In the Line of Duty

The day before she died, journalist Marie Colvin told CNN how dangerous it was to try to do her job, to simply survive, amid the shelling and violence in Homs, Syria, the besieged center of resistance to President Bashar al-Assad’s bloody regime. The next day, Colvin, the veteran foreign correspondent for London’s The Sunday Times newspaper, was killed along with Remi Ochlik, a French prize-winning war photographer. Murdered in the line of duty, by a brutal dictator who is clearly lying when he claims that his army is not targeting civilians. So far this year, three other journalists have died while covering the fighting in Syria — another Frenchman and two Syrians.

And that sad total doesn’t include the tragic loss of Anthony Shadid of The New York Times, who died February 16 of an asthma attack while traversing equally dangerous terrain.

What commentator Mike Barnicle said of Shadid after his death applies to all his fallen colleagues: “He was a reporter. He didn’t blog. He didn’t tweet. He didn’t sit at home and opinionate about things that he saw. He was in the field. He talked to real people. He reported on real situations in places consumed by violence.”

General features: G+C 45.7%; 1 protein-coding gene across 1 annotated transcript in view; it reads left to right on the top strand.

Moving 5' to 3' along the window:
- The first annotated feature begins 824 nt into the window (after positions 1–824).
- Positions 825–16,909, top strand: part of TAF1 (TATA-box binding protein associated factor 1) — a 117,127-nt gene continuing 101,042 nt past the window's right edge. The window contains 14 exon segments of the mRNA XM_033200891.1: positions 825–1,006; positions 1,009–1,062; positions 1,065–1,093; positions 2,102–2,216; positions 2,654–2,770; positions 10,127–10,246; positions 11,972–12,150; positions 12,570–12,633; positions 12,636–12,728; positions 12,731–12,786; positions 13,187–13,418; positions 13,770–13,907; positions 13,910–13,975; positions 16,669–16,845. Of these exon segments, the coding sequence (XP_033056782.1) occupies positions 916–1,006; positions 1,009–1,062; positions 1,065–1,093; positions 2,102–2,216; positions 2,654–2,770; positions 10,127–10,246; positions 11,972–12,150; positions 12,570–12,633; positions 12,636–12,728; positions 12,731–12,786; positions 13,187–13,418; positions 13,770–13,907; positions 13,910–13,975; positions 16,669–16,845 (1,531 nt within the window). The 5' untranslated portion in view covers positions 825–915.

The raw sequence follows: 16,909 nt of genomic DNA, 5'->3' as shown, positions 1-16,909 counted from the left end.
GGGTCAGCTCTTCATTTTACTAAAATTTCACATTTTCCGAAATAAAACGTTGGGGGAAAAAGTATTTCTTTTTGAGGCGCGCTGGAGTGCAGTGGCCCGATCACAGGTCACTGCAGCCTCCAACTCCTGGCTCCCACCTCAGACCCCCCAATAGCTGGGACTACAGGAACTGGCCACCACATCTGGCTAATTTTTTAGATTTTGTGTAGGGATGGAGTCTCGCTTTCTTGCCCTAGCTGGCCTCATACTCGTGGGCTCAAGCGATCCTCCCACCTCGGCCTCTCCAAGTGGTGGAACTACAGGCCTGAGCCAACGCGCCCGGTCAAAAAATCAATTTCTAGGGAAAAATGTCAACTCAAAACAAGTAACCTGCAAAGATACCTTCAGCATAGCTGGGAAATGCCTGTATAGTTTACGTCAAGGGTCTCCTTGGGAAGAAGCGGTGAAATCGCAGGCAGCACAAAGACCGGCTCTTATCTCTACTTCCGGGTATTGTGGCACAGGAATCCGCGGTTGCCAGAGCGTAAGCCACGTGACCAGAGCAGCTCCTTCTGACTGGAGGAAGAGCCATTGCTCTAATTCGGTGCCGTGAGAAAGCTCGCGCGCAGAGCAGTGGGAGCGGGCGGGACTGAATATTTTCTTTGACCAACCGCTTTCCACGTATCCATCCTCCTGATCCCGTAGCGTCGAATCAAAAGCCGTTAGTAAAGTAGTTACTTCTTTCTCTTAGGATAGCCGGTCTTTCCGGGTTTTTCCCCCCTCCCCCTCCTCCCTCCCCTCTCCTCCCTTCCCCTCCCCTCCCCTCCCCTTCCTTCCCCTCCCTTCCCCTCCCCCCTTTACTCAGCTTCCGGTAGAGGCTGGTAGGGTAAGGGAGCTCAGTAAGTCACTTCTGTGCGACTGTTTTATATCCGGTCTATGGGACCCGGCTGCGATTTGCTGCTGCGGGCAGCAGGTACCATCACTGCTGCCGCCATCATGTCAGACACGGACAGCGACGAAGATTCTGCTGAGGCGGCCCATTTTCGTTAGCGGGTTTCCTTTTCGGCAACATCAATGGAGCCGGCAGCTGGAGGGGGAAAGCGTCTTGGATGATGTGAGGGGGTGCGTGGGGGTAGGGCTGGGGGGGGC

And he — they — did it for us. So that despite Assad’s desire to shield the world from his inhumanity, we can learn the truth about Syria and the other dangerous places that real journalists bravely tred.

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In the Line of Duty

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